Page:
The female body can be a weapon rather than a battleground

The most shocking act healthy young women can perpetrate is to take their clothes off in protest

A Femen activist is detained by a security man after staging a protest during a visit by Tunisian prime minister Ali Larayedh near the European Commission in Brussels last month. Photograph: Reuters/Laurent Dubrule

A Femen activist is detained by a security man after staging a protest during a visit by Tunisian prime minister Ali Larayedh near the European Commission in Brussels last month. Photograph: Reuters/Laurent Dubrule


In Ireland the female body is a battleground. Perhaps, as we saw in the Dáil shenanigans last week, providing an opportunity for politicians – not least female politicians – to do a bit of grandstanding, on it and in it, in a most distasteful way. Last week also came more reports of rape and sexual assault on female protestors in Tahrir Square in Cairo. These assaults are perpetrated by the women’s fellow citizens, who do not approve of them appearing in public.

But let us not despair: in other parts of the world that are more developed than Ireland and Egypt the female body is viewed neither as a minefield nor as public property, but rather as a powerful weapon of protest and of fun.

Take Amanda Palmer, for example. The performance of her song Dear Daily Mail went viral (translation: hugely popular) on Friday of last week. Amanda Palmer was understandably put out that the Daily Mail’s coverage of her appearance at the Glastonbury rock festival made no reference to her act, or to how she sang, but instead focussed on the fact that her breast had “escaped” from her clothing. “Like a thief in the night”, she sang indignantly.

Her song is quite funny. Older viewers of it will find her lone voice, clever lyrics and keyboard playing reminiscent of Dilly Keane, to whom God be good. Still older viewers will find Amanda Palmer – or her performance of Dear Daily Mail at any rate – reminiscent of Flanders and Swann. Can that be a bad thing?

It is her material that’s different – or perhaps not that different, particularly to Keane’s work. Keane could have written Dear Daily Mail, but she could not have sung it like this. The song is a well-aimed attack on a newspaper that has made a fetish out of normal female biology, picking over women’s bodies in a forensic way that is quite disturbing and completely addictive. “I’m tired of baby bumps . . .” sings Amanda Palmer, as she lists the female imperfections the Daily Mail has kindly homed in on, magnified and surrounded with helpful circles in order that we, the huddled masses, don’t miss a single flaw.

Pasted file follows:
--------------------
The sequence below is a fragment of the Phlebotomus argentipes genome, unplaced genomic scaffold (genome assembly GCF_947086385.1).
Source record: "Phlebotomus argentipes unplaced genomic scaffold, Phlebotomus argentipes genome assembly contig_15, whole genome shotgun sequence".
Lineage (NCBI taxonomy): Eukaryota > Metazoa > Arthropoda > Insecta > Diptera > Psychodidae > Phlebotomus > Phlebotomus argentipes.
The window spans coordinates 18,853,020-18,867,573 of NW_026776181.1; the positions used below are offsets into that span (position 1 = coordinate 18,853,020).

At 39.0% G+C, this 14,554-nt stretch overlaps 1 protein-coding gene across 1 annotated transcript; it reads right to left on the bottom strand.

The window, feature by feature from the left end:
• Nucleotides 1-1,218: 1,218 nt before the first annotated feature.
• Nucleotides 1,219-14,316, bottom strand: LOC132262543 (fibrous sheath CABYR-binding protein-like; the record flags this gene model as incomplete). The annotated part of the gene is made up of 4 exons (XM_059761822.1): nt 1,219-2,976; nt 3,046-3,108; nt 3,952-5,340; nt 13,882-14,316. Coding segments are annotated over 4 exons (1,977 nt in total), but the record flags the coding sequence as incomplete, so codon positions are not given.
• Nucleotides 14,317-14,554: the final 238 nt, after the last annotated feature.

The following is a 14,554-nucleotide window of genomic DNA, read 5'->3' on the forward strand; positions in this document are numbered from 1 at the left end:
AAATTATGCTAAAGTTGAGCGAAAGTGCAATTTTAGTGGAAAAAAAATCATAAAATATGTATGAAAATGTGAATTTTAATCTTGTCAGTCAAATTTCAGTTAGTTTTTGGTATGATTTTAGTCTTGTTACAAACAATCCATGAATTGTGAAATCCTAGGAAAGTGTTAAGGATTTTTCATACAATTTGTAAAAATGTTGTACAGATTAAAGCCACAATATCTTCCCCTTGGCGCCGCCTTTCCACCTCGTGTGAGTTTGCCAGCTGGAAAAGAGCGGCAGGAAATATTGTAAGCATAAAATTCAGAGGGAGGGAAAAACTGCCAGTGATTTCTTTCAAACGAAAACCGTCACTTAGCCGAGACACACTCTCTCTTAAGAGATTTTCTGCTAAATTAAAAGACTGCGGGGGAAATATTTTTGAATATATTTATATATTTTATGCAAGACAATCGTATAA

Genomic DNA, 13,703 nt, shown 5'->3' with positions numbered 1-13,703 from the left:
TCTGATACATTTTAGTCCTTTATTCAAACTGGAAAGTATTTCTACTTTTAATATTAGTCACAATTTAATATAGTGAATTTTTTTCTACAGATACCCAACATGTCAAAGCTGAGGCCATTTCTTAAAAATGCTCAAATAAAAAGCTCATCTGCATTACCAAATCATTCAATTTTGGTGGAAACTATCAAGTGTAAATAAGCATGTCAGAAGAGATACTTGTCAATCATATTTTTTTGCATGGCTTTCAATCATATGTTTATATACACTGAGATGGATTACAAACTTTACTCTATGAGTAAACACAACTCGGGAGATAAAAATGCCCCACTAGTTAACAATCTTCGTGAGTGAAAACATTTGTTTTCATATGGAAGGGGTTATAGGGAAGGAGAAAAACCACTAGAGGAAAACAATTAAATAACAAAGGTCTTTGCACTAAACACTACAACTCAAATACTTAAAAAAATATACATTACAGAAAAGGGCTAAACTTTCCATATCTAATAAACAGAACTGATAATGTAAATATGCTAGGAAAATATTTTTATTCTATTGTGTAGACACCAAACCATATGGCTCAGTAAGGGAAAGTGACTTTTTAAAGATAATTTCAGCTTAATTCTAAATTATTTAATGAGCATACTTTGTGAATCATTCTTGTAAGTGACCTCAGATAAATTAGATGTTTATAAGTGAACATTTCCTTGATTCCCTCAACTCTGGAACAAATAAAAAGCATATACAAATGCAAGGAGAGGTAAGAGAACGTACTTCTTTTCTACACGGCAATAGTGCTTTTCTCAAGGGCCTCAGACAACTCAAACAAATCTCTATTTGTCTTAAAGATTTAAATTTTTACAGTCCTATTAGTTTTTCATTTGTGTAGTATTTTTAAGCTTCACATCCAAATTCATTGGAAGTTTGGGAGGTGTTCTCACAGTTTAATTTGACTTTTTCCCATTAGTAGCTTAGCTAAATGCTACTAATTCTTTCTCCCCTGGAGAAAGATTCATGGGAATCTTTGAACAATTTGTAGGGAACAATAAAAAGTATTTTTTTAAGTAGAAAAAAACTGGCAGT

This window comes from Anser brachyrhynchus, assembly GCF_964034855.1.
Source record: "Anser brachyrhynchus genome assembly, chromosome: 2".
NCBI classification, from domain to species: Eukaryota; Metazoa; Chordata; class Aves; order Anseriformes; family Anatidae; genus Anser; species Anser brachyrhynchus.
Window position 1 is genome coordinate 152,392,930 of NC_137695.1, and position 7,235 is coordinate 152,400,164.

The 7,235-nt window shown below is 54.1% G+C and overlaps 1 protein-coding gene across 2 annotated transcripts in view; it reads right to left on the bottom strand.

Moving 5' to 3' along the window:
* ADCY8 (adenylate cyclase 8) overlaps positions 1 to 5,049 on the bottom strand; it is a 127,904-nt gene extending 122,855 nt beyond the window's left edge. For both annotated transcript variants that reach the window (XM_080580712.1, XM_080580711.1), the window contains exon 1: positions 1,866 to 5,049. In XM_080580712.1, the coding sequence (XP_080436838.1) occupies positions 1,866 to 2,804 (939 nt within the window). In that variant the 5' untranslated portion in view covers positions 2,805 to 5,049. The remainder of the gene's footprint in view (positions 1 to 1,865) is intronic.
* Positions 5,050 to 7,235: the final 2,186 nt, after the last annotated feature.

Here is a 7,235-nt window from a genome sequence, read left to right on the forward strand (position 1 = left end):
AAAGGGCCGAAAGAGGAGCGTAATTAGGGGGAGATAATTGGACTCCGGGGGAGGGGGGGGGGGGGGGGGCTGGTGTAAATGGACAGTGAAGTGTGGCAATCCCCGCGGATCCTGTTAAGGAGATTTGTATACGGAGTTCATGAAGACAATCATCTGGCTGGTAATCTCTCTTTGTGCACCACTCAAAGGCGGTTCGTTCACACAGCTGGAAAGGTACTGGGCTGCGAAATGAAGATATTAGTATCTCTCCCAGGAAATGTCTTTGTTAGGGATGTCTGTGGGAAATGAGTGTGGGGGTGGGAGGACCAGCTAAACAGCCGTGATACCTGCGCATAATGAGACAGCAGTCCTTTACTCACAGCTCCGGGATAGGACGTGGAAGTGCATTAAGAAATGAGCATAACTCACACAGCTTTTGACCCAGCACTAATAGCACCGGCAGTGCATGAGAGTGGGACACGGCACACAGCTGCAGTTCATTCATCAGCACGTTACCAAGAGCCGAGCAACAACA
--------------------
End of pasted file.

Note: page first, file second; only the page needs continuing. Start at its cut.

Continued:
Of course, the Daily Mail is not alone in this, and women readers drive this market. Women have to face up to the fact that there is something pathological about our incessant competition, and relentless calibration of female beauty. But the thing is that no one expects the victims of this nasty monitoring to strike back. And strike back Amanda Palmer certainly has, by exposing her body shamelessly in a protest against it being spied on and snickered about.

It’s strange that the naked and un-Photoshopped female body still has such an impact on us in this day and age. As an instrument of protest it is pretty much unanswerable in a world where the naked female is used so much. And still two members of Pussy Riot are in jail in Russia.

Only yesterday Camilla Long in the Sunday Times was talking about how tiny fashion models who are unfortunate enough to have even a suspicion of a bust line are not allowed to squeeze into the vicious corsets used to underpin the couture gowns at the big fashion houses. How the flip are we to explain this madness to young girls?

The impact of the female body when it’s used as protest must come at least from the sheer fact that it’s novel to see it moving, unencumbered, and just doing ordinary things (no, not that ordinary thing). In this era of pornography it seems peculiar that the most shocking act healthy young women can perpetrate is to take off their clothes for the television cameras, but it is nevertheless true.

And this brings us to the feminist protest group, Femen. Three of them were carried out of a Swedish mosque earlier this month. They were bare-breasted, with slogans written on their torsos, and they were protesting about the application of Sharia law and the treatment of women in some Muslim countries. Although, as one of them pointed out, Femen is against all theocracies.

Another of the protestors, Alia Amagda Elmaddy, who has an Egyptian background, said that Femen appreciated the fact that it was allowed to protest in Sweden, whereas in Egypt they would have been raped and cut with knives.

Eventually, when the three protestors were dressed, they were interviewed by a female reporter, and helpfully pulled their shirts up so everyone could have a good look at their slogans. By inviting the public gaze they silence us, the onlookers, and we are left aghast at their courage.

The power of women voluntarily exposing their bodies to the public gaze – and themselves to verbal abuse (what was said to the Femen protestors in that Swedish mosque was predictable and not pretty) – is amazingly fresh.

These young women are extremely brave and dumbfound their opponents. It is interesting for Irish women to wonder why there has not been this sort of protest here – our convent shame might not allow it for decades. But when the time comes we should be ready to hold the coats.

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